One of the problems with being an expat, especially a new one, is the feeling of isolation. When friends are far away, it is easier to get overwhelmed. They used to provide an outlet for all these frustrations, and without them you have to deal with everything yourself. This is true even if you become an expat with your family. Yes, they are there to provide support, but are also dealing with the expat move at the same time.

Joining a club is one way of meeting people. Having contacts that are already in the local community gives you a chance to hang out with people that already know what is going on. Combine it with a hobby, and you can do two steps at once. This step is not necessarily about making deep friendships, although that is great – it is about having human contact.

Definitely don’t shy away from other expats. Yes local contacts are great, but other expats will understand what you are going through. You already have something in common as well. One of the best things about my expat experience was joining the Freiburg English Club. They provided me with a sanctuary from being overwhelmed by 24/7 German, and many have become the best friends that I have met.

Get away

Sometimes it is worth just getting away from it all for a bit. Take a Saturday or the whole weekend and just get out of town. Go explore somewhere nearby. You don’t have to go very far, just enough to feel like a traveller on vacation instead of an overwhelmed expat. Being able to do trips like this is one of the benefits of living abroad – take advantage of it.

This past summer my partner Ali was getting overwhelmed with our move abroad. So we took a weekend and went to Liechtenstein. Just two days away helped. It was still foreign and in German, but it felt more like a vacation. In the past I have taken trips up into the forest for the same effect.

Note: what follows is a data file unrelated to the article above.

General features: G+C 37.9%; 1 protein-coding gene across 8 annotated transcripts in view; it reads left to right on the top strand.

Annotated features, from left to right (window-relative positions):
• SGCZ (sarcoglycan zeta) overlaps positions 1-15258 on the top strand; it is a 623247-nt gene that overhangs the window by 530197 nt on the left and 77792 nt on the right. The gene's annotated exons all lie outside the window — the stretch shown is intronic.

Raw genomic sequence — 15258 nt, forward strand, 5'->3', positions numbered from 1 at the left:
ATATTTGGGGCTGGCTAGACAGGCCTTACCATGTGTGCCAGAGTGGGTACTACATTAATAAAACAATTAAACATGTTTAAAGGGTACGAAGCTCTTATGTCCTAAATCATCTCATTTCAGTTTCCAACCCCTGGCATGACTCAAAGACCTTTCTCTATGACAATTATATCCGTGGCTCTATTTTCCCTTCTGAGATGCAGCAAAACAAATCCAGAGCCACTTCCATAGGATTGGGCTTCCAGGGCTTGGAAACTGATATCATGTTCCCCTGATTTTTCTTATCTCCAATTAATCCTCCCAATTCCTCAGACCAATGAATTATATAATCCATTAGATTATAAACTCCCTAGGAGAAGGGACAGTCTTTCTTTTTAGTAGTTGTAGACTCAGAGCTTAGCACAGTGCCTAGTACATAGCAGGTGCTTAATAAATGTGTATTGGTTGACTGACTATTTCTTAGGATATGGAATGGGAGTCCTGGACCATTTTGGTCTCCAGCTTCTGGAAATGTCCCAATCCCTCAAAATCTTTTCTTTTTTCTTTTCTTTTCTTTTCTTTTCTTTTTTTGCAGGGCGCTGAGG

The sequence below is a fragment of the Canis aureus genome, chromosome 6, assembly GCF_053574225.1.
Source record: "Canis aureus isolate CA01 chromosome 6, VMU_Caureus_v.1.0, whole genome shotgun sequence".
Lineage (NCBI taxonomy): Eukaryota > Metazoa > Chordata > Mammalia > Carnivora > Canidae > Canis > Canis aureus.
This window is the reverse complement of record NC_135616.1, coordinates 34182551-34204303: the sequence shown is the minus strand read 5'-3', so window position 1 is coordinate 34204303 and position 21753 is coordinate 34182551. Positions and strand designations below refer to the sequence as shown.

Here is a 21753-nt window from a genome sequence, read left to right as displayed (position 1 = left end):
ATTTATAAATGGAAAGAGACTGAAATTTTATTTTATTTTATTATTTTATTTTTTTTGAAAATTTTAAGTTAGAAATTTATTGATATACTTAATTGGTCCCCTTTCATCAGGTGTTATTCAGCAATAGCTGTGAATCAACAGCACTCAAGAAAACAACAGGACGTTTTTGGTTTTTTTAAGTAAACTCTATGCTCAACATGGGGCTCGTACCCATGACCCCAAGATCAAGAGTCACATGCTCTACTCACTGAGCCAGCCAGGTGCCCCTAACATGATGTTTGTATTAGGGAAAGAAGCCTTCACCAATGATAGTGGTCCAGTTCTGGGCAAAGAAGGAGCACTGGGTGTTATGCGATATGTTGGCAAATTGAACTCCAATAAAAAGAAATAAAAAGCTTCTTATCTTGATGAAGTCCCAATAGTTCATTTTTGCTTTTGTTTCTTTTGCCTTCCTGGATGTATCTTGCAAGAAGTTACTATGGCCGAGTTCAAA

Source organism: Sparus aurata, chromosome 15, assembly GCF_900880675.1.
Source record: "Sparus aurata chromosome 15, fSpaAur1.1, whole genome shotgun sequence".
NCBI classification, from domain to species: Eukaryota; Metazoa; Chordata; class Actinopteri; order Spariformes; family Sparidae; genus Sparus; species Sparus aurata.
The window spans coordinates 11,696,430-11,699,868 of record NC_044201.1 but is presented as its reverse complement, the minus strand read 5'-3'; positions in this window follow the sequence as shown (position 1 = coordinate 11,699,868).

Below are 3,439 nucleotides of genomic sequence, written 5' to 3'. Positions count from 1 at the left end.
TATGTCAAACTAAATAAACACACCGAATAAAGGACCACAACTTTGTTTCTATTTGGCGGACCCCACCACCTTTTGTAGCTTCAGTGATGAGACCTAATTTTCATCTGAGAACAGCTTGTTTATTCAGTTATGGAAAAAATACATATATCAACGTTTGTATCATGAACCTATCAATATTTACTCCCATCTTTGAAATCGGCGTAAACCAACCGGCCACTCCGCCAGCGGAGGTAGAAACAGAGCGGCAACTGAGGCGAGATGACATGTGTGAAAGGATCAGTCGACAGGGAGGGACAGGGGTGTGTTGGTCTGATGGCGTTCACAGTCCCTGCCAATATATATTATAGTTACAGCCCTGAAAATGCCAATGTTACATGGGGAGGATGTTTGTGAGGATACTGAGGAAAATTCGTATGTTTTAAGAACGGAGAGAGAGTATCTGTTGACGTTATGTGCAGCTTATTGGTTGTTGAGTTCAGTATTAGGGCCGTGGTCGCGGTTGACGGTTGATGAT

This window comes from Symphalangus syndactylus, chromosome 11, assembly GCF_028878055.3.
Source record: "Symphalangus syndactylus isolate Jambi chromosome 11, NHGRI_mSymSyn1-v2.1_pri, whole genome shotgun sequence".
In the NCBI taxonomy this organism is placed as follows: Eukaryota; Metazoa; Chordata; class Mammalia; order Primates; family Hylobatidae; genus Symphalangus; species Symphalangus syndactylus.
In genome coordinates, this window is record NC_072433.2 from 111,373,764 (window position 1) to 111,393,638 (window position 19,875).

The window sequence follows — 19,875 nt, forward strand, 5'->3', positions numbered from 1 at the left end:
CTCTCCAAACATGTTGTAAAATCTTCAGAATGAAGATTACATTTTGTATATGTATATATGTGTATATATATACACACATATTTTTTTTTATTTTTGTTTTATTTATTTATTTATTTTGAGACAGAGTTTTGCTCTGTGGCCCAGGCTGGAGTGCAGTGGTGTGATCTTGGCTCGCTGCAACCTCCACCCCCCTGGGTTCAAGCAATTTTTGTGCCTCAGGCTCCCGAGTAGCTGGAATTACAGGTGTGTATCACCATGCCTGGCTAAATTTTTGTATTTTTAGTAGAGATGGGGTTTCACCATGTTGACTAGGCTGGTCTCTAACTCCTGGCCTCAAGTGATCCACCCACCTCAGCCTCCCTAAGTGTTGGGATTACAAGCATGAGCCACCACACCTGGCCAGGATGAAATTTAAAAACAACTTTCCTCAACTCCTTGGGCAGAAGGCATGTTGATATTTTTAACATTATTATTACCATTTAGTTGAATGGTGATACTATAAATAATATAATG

(Right image: Source of the Danube River in Donaueschingen; one of my Saturday getaways.)

Build normalcy

All of these tips are about slowly building a sense of normalcy in your head again. Giving yourself enough space and rest to deal with things is the first step. After that, getting involved builds a bubble of 'okay-ness' around you. You expand this bubble until most of what you do on a daily basis is okay. This doesn’t mean it is not foreign or not chaotic, just that it is okay. From okay, things will not overwhelm you as much.

Last word: patience

Becoming an expat was a great experience for me. But I didn’t feel okay overnight. Patience is one of the greatest virtues for expats to learn. You will be fine, but it will take time.

Reprinted with permission from Grounded Traveler

Andrew Couch: Grounded Traveler - Expat life in GermanyAndrew Couch is an American expat living in Germany since 2007. He is a freelance web developer. Travel is the passion of he and his wife who fill their time between travelling and work with blogs like Grounded Traveler about expat life and Germany, Ctrl-Alt-Travel about the details of travel, and a resource website for travellers about carry on luggage. You can also follow him on Twitter. Thumbnail credit (CC-Licence): © Bob Embleton via